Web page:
VFW urges residents to learn from Sailor’s Creek
Published 7:22 am Thursday, June 1, 2023
After the Battle of Sailor’s Creek, Union Cavalryman Joel Swett found a piece of paper lying near a dead Confederate soldier. It was a letter the man had written to his wife in Farmville, saying goodbye as he didn’t expect to live through the fight. Swett kept the letter and took it upon himself to deliver it.
“I took this letter and in passing through Farmville, ascertained the residence of his wife,” Swett later wrote. “(I) delivered the letter to her, directing her where the body might be found.”
This story was one of several that retired U.S. Air Force (USAF) Col. Greg Eanes shared during the Memorial Day tribute at Sailor’s Creek Battlefield State Park over the weekend. Speaking on Saturday, May 27, Eanes pointed out that even though soldiers were on opposite sides, that didn’t stop them after the battle was over from showing humanity. The senior vice commander for the fourth district of Virginia’s Veterans of Foreign Wars (VFW), Eanes said as people pay tribute to those who died at Sailor’s Creek, we as current residents need to follow the example set.
“For many of us, Sailor’s Creek Battlefield State Park is a living memorial to all of them,” Eanes said, speaking of the soldiers who fought and died. “In many ways, it is a memorial to reunion and reconciliation. As citizens and elected officials, we can learn from the example of these veterans. And we should strive to emulate that example.”
That means respecting each other, treating people with respect, Eanes said. It means even in disagreement, acknowledging the other person is a human as well.
“The veterans respected each other’s suffering and sacrifice,” Eanes said. “Their memory is worth preserving, protecting, and honoring.”
A tie to Hampden-Sydney
Lockett House still has physical reminders of the battle. The structure at Sailor’s Creek still has 32 bullet holes, each telling a visual story. And, as Eanes pointed out, we have written reminders from some of the survivors, filling in details of the story.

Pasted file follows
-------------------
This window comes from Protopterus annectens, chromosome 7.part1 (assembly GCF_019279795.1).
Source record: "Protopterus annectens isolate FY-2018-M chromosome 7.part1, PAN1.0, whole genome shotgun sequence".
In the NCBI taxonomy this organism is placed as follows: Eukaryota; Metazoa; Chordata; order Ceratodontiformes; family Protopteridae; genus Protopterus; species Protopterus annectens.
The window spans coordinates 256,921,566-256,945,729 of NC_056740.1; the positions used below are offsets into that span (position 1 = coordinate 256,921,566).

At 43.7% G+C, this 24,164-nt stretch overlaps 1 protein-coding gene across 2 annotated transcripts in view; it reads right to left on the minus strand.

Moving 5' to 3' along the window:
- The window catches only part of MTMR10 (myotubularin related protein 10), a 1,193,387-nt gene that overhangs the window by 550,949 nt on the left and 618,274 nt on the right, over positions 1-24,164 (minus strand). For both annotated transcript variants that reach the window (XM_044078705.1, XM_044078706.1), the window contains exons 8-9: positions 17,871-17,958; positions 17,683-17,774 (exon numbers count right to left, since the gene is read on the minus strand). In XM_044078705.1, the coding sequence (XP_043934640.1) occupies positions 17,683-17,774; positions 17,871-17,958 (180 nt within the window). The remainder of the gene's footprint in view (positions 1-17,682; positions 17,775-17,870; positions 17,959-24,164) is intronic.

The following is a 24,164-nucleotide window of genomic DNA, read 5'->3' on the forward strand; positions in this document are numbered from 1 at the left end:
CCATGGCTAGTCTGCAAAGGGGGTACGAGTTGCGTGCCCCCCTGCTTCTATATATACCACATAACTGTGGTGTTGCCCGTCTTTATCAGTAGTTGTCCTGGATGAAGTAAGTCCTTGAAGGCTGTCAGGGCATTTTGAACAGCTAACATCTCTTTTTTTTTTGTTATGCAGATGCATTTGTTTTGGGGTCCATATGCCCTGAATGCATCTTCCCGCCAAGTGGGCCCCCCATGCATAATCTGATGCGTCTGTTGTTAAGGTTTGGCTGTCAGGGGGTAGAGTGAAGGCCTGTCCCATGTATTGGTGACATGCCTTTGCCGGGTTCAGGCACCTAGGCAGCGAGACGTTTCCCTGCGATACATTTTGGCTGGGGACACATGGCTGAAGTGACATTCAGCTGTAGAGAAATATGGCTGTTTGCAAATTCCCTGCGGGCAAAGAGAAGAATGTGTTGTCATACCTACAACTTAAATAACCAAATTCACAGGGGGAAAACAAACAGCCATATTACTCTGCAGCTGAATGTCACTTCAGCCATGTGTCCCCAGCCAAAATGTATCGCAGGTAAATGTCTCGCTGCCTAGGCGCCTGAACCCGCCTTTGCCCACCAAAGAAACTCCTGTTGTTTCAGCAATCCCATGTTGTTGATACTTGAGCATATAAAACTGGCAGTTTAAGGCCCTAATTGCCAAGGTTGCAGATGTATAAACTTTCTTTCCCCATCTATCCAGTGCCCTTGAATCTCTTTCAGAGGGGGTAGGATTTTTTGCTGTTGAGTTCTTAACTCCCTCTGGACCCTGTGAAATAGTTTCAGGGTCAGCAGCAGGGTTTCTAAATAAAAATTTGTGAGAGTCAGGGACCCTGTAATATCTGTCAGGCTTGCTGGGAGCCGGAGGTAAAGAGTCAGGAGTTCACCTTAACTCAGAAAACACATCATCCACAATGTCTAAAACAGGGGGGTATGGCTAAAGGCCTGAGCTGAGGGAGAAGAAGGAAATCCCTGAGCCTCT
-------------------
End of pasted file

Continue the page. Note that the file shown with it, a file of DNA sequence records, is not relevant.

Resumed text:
One specifically came from Samuel Vaughan Wilson. If that name sounds familiar, it’s because he’s the former president of Hampden-Sydney College and before that, a lieutenant general in the U.S. Army.
Wilson’s great-aunt, ‘Mamie’ Lockett Garnett, lived through the battle at Sailor’s Creek and shared what she witnessed with nine-year-old Wilson, who wrote about those stories later in life.
Garnett lived in the Lockett House, which served as a field hospital for both blue and gray during the battle. She was six years old on April 6, 1865, the day of the battle.
“She would tell how she “hunched down” on the floor and watched the wounded being brought into the house,” Wilson wrote. “She pointed to a spot on the floor where a Union Captain bled to death. She said, “…his left leg had been shot almost plumb off, and the only thing holding it was what was left of his boot.”
Wilson said when Mamie talked of the battle, she’d point to another spot on the floor. That came from a Confederate soldier, no more than 12 or 13 years old.
The point, Eanes said, comes later in Mamie’s story. When she would talk about the battle, she would show the spot on the floor where the two bloodstains overlap.
“That’s how our country came back together,” Wilson recalled Mamie saying.
What happened at Sailor’s Creek
While we’ve talked about what happened after, some readers may not know the Sailor’s Creek story. Following a fighting retreat that started about 8 a.m. near Amelia Springs, Lt. Gen. Richard Ewell of the Confederate army and his troops were cut off on April 6, 1865 by Union cavalry at Harper’s Farm. Many people better know that spot now as Marshall’s Crossroads. Due to the Union cavalry, there was a roughly two-mile gap between Ewell and other Confederate troops. Union Gen. George Custer and his men rode into that gap, with Union Gen. Horatio Wright’s Sixth Corps attacking from the east.
There were three battles in and around Sailor’s Creek on April 6, as Union forces divided the Confederates from each other. Those battles resulted in 7,700 Confederate soldiers and eight Confederate generals being taken prisoner. That, combined with a lack of supplies, helped lead to Gen. Robert E. Lee’s final surrender at Appomattox and the end of the Civil War.